This post was written by Alex Bauer and originally appeared on RYOT.
The school district of Campbell County, Ky., is opting out of its federally funded school lunch program because the students didn’t like the healthy food.
While you may or may not have just rolled your eyes at that, this district isn’t the only one forfeiting hundreds of thousands of federal dollars for the sake of keeping kids happy.
In the Campbell County school district, 30,000 fewer students a year were buying lunches with the healthier options. Instead, opting to bring food from home, eating at nearby restaurants or even skipping lunch altogether. Without kids buying, the district loses money.
Gene Kirchner, the superintendent of the county school, told USA Today, “The calorie limitations and types of foods that have to be provided … have resulted in the kids just saying ‘I’m not going to eat that.’”
They still offer a healthy lunch, but are not using federal dollars to cover it. The program that allows children the option to have a free or reduced-price lunch will also remain functioning.
Throughout the nation, schools are plagued with similar results when it comes to federal lunches. Of the school meal plans reported, 47 percent of them declined in revenues this past year, and one million fewer students are choosing to eat school lunches each day, according to the national School Nutrition Association.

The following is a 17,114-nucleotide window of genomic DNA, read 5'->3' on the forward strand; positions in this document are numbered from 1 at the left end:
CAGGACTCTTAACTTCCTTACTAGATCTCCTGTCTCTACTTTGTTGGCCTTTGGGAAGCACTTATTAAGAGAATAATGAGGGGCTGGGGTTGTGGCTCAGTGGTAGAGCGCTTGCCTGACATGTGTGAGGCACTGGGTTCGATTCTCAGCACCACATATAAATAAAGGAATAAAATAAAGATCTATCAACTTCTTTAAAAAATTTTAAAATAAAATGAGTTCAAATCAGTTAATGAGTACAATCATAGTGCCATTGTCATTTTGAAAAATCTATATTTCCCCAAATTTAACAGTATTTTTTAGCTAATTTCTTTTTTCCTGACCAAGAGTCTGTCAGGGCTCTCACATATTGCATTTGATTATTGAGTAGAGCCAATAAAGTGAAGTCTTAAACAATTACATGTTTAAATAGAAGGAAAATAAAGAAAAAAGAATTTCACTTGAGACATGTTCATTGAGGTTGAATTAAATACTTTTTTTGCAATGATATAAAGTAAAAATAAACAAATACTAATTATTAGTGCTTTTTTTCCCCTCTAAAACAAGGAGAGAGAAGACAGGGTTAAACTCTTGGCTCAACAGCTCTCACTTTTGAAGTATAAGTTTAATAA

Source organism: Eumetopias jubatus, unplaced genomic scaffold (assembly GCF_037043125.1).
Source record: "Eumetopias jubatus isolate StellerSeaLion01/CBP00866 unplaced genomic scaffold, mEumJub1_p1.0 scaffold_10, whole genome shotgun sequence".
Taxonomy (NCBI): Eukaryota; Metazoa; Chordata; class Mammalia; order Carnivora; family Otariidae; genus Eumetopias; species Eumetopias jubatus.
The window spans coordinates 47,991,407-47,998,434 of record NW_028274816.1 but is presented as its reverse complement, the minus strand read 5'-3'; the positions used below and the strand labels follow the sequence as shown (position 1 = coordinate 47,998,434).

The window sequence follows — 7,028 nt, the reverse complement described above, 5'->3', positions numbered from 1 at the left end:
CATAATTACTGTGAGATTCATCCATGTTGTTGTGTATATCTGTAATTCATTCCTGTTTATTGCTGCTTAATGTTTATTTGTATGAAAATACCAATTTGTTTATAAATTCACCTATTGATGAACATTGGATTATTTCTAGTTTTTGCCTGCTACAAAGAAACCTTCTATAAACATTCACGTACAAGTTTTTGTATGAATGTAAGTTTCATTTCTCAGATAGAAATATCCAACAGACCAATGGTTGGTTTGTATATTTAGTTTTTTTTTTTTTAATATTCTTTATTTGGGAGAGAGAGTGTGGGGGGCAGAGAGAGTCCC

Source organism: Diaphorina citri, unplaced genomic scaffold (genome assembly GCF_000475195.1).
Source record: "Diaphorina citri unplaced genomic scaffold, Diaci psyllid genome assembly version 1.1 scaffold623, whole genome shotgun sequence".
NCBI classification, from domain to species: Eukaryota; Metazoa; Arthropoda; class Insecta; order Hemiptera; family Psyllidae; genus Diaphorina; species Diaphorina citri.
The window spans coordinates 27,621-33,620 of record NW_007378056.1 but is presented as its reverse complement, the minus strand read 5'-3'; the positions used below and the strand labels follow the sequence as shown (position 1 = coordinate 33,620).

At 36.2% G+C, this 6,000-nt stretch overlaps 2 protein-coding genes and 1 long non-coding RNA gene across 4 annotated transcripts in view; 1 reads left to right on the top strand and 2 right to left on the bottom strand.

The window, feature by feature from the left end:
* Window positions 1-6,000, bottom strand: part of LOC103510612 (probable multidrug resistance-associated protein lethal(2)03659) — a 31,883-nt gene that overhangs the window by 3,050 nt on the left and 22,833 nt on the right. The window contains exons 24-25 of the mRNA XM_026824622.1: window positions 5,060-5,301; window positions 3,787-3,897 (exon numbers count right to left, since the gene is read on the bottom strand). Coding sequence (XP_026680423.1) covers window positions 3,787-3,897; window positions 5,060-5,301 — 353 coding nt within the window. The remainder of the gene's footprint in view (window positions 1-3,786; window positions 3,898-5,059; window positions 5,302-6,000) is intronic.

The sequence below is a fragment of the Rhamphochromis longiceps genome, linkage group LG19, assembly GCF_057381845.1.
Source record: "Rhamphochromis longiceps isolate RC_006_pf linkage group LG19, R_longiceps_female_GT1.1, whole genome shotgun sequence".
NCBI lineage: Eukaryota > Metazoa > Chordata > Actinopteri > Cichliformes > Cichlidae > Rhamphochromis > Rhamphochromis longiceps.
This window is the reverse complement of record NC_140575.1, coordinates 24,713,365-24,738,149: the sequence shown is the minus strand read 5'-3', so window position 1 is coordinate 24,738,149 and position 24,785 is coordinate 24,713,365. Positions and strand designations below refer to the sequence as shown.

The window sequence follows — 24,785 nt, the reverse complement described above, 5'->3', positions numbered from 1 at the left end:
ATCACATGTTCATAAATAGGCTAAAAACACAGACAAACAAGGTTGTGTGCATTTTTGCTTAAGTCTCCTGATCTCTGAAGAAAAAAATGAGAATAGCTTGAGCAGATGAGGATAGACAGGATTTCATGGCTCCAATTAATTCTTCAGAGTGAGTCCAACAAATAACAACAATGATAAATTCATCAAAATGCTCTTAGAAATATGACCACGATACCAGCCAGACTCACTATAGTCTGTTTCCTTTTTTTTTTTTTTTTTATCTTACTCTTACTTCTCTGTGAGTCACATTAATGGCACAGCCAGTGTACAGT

The schools that are dropping these programs are described as having a student body that is fairly wealthy, whereas higher-poverty districts can’t afford to drop federally funded programs.
And while the number of schools that have dropped the program are small — 146 schools according to The U.S. Department of Agriculture — the School Nutrition Association thinks that number will grow this year.
To improve taste, which is the kids’ biggest issue with the healthy food, some school districts are working with consultants and chefs to create menus that are healthy and flavorful.
While the main goal for schools is to not have kids skip lunch, there’s still a concern of childhood obesity in America, and how big of a role the federal government should play in dealing with it.
Obesity has more than doubled in children and quadrupled in adolescents in the past 30 years, according to the CDC. And one of the healthy lunch program’s goal was to begin addressing those numbers.
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